Mohammed bin Salman, Saudi Arabia’’s crown prince, on Friday defended China’s use of concentration camps for Muslims, saying it was Beijing’s “right”.
"China has the right to carry out anti-terrorism and de-extremisation work for its national security,” Prince Mohammed, who has been in China signing multi-million trade deals much to the annoyance of his Western allies, was quoted as saying on Chinese state television.
Xi Jinping, China’s leader, told the crown prince the two countries must strengthen international cooperation on de-radicalisation to “prevent the infiltration and spread of extremist thinking”.
China has detained an estimated one million Uighur Muslims in concentration camps, where they are undergoing re-education programmes allegedly intended to combat extremism.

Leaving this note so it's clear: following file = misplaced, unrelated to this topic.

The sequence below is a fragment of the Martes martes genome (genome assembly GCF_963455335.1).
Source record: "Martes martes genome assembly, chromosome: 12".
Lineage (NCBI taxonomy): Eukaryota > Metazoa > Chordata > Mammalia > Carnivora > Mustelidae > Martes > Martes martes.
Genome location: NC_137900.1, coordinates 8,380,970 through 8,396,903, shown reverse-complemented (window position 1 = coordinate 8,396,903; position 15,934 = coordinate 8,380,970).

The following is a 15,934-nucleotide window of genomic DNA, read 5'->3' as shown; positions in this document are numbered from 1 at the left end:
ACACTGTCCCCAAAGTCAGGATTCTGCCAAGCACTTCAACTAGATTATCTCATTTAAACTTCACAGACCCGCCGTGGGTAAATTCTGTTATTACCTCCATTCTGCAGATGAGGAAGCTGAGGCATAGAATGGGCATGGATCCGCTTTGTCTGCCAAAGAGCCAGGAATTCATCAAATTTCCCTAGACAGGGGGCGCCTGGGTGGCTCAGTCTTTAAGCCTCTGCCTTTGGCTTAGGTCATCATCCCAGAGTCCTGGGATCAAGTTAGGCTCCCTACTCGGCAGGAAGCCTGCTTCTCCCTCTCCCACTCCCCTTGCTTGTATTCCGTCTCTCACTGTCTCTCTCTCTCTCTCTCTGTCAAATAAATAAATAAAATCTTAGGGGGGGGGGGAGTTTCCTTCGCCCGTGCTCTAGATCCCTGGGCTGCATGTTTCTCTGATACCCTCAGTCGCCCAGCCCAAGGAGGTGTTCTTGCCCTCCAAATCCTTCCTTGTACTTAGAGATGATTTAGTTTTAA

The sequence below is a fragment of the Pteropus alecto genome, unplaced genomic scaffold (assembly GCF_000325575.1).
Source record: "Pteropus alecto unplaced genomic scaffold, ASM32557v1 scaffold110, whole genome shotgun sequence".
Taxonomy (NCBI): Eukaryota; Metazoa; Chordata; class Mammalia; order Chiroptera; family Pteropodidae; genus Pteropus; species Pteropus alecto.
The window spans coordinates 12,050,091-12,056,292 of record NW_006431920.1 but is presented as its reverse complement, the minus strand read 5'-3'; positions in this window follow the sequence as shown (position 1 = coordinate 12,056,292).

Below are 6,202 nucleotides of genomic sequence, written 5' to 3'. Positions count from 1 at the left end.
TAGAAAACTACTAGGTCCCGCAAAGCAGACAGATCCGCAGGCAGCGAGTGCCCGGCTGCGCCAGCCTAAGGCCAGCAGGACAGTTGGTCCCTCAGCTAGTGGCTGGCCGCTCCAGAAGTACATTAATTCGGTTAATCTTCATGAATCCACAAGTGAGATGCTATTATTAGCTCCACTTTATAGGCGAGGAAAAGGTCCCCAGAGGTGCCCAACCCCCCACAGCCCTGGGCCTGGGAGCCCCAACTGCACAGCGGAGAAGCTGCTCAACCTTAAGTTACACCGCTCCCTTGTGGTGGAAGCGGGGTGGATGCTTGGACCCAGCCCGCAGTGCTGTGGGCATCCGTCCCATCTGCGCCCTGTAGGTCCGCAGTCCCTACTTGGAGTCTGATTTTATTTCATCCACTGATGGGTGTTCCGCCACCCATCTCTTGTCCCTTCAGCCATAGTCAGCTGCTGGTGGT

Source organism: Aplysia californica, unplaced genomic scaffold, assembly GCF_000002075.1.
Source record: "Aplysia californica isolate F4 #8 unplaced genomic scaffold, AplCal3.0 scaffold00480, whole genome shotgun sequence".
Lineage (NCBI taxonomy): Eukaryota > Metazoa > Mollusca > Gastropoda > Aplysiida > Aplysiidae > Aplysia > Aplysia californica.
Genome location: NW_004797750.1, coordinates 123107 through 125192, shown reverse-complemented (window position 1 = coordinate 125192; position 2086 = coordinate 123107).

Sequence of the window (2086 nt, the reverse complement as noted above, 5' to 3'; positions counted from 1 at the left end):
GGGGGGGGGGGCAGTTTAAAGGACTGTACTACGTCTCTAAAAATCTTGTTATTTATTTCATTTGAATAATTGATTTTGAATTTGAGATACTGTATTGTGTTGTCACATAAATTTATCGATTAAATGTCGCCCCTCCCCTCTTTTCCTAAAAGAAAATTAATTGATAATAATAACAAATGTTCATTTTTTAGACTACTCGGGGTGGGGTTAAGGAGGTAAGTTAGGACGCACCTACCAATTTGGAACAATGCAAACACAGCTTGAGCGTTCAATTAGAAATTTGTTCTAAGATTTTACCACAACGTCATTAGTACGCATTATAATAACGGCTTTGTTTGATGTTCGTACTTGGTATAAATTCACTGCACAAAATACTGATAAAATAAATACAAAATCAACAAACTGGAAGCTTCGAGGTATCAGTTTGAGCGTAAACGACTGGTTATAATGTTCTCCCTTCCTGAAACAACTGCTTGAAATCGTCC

The Uighur are an ethnic Turkic group that practices Islam and lives in Western China and parts of Central Asia.
Beijing has accused the minority in its Western Xinjiang region of supporting terrorism and implemented a surveillance regime.
Uighur groups had appealed to Saudi’s powerful young prince to take up their cause, as the ultraconservative kingdom has traditionally been a defender of the rights of Muslims worldwide.
But Muslim leaders have so far not broached the issue with China, which has in recent years become an important trading partner with the Middle East.
Recep Tayyip Erdogan, Turkey’s president, became the first to condemn Beijing, however, describing China's treatment of its Uighur population as "a great cause of shame for humanity" last month and asking it to close the "concentration camps".
Turkish President Recep Tayyip Erdogan had once accused China of "genocide" but has since established closer diplomatic and economic relations with Beijing.
Imran Khan, prime minister of Pakistan, where Prince Salman has just visited, said he “did not know” much about the conditions of the Uighurs.